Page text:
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Homework Help: Eigenvalue for a Hamiltonian

  1. Nov 23, 2011 #1
    1. The problem statement, all variables and given/known data
    I am solving a Hamiltonian including a term \begin{equation}(x\cdot S)^2\end{equation}

    2. Relevant equations
    The Hamiltonian is like this form:
    H=L\cdot S+(x\cdot S)^2
    where L is angular momentum operator and S is spin operator. The eigenvalue for \begin{equation}L^2 , S^2\end{equation} are \begin{equation}l(l+1), s(s+1)\end{equation}

    3. The attempt at a solution

    If the Hamiltonian only has the first term, it is just spin orbital coupling and it is easy to solve. The total J=L+S, L2 and S2 are quantum number. However, when we consider the second term \begin{equation}(x\cdot S)^2\end{equation}, it becomes much harder. The total J is still a quantum number. We have \begin{equation}[(x\cdot S)^2, J]=0\end{equation}. However, \begin{equation}[(x\cdot S)^2,L^2]≠0\end{equation}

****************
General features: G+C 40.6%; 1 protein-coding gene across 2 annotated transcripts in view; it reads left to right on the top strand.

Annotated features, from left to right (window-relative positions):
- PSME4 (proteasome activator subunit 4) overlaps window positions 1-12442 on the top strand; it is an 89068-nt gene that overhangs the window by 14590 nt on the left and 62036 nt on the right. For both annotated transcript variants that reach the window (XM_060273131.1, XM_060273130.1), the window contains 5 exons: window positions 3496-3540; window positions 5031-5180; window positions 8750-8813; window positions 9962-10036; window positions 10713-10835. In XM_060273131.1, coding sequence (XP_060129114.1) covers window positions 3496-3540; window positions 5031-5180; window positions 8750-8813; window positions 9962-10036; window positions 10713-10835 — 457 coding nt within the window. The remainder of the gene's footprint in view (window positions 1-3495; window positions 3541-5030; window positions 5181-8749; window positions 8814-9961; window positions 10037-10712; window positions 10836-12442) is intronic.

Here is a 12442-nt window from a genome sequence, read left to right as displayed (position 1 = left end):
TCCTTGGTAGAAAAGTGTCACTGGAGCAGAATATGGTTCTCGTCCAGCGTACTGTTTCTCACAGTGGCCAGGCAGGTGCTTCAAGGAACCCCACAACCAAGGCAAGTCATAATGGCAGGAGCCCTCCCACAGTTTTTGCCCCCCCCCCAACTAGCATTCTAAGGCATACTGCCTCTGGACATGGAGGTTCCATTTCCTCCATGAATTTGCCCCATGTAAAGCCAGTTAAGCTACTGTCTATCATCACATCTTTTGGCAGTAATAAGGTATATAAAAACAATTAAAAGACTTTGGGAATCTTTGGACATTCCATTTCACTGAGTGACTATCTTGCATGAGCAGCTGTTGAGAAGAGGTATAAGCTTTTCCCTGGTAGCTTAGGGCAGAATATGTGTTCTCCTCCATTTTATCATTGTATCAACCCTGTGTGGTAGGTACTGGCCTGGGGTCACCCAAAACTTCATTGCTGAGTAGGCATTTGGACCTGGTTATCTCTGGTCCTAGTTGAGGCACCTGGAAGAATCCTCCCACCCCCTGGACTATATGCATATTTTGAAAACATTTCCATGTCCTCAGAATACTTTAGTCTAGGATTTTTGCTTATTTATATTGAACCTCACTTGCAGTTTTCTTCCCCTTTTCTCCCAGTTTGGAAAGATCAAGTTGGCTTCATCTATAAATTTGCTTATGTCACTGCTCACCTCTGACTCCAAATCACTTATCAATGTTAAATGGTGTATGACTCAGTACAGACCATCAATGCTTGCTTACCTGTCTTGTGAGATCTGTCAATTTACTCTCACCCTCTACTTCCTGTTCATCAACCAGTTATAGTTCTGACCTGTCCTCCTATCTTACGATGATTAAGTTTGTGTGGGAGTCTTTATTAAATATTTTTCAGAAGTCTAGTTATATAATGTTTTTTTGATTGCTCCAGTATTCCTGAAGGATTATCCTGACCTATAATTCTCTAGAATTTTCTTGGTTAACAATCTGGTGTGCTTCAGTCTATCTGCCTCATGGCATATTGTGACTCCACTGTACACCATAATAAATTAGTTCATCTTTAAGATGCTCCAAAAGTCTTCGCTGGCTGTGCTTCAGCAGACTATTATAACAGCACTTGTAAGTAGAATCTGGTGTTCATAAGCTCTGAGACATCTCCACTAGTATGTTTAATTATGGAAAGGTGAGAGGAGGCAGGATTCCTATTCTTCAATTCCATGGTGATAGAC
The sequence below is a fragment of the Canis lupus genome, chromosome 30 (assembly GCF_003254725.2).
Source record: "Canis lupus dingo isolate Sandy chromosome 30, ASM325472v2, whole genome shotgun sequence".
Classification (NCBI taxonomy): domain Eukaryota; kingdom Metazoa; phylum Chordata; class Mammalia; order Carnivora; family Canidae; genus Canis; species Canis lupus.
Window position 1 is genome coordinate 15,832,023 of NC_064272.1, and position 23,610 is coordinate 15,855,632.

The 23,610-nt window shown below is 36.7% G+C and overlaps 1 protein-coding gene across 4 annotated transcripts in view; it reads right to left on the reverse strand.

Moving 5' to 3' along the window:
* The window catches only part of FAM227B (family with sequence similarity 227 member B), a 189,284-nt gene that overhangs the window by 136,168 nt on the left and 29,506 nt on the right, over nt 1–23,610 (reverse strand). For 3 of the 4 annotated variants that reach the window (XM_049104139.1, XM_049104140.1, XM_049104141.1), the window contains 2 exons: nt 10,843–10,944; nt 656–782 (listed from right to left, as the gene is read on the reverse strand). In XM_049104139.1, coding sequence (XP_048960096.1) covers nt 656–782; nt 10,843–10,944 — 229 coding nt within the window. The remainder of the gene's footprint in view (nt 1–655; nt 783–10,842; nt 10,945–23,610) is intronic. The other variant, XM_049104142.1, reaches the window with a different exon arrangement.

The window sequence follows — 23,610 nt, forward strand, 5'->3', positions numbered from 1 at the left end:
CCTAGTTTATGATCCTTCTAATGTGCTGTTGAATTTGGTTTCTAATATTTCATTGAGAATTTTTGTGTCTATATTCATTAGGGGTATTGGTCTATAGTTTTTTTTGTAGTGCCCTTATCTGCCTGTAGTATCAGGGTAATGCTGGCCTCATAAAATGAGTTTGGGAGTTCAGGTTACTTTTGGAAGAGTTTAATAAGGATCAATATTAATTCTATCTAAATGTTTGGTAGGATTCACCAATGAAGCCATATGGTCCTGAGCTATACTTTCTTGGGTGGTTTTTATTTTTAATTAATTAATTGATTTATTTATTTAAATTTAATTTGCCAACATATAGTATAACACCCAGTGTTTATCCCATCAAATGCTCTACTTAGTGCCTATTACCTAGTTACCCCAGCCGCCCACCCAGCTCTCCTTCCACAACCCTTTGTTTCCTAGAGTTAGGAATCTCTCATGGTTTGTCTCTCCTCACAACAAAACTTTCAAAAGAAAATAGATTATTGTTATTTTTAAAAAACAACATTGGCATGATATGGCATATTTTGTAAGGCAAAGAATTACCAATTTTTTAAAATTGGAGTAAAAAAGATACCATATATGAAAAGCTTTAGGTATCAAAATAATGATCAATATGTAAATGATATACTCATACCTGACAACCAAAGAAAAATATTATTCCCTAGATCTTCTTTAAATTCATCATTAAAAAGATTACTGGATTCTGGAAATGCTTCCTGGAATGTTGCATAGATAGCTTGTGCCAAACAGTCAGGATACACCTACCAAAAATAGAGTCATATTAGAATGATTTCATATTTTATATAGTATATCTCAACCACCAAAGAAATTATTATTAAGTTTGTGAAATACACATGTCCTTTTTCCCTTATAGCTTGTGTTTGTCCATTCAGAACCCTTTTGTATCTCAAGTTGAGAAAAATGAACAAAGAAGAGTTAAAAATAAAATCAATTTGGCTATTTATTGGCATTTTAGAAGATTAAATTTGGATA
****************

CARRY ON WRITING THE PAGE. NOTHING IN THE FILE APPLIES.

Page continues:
The L is no long a quantum number anymore.

    Anybody have ideas on how to solve this Hamiltonian?
  2. jcsd
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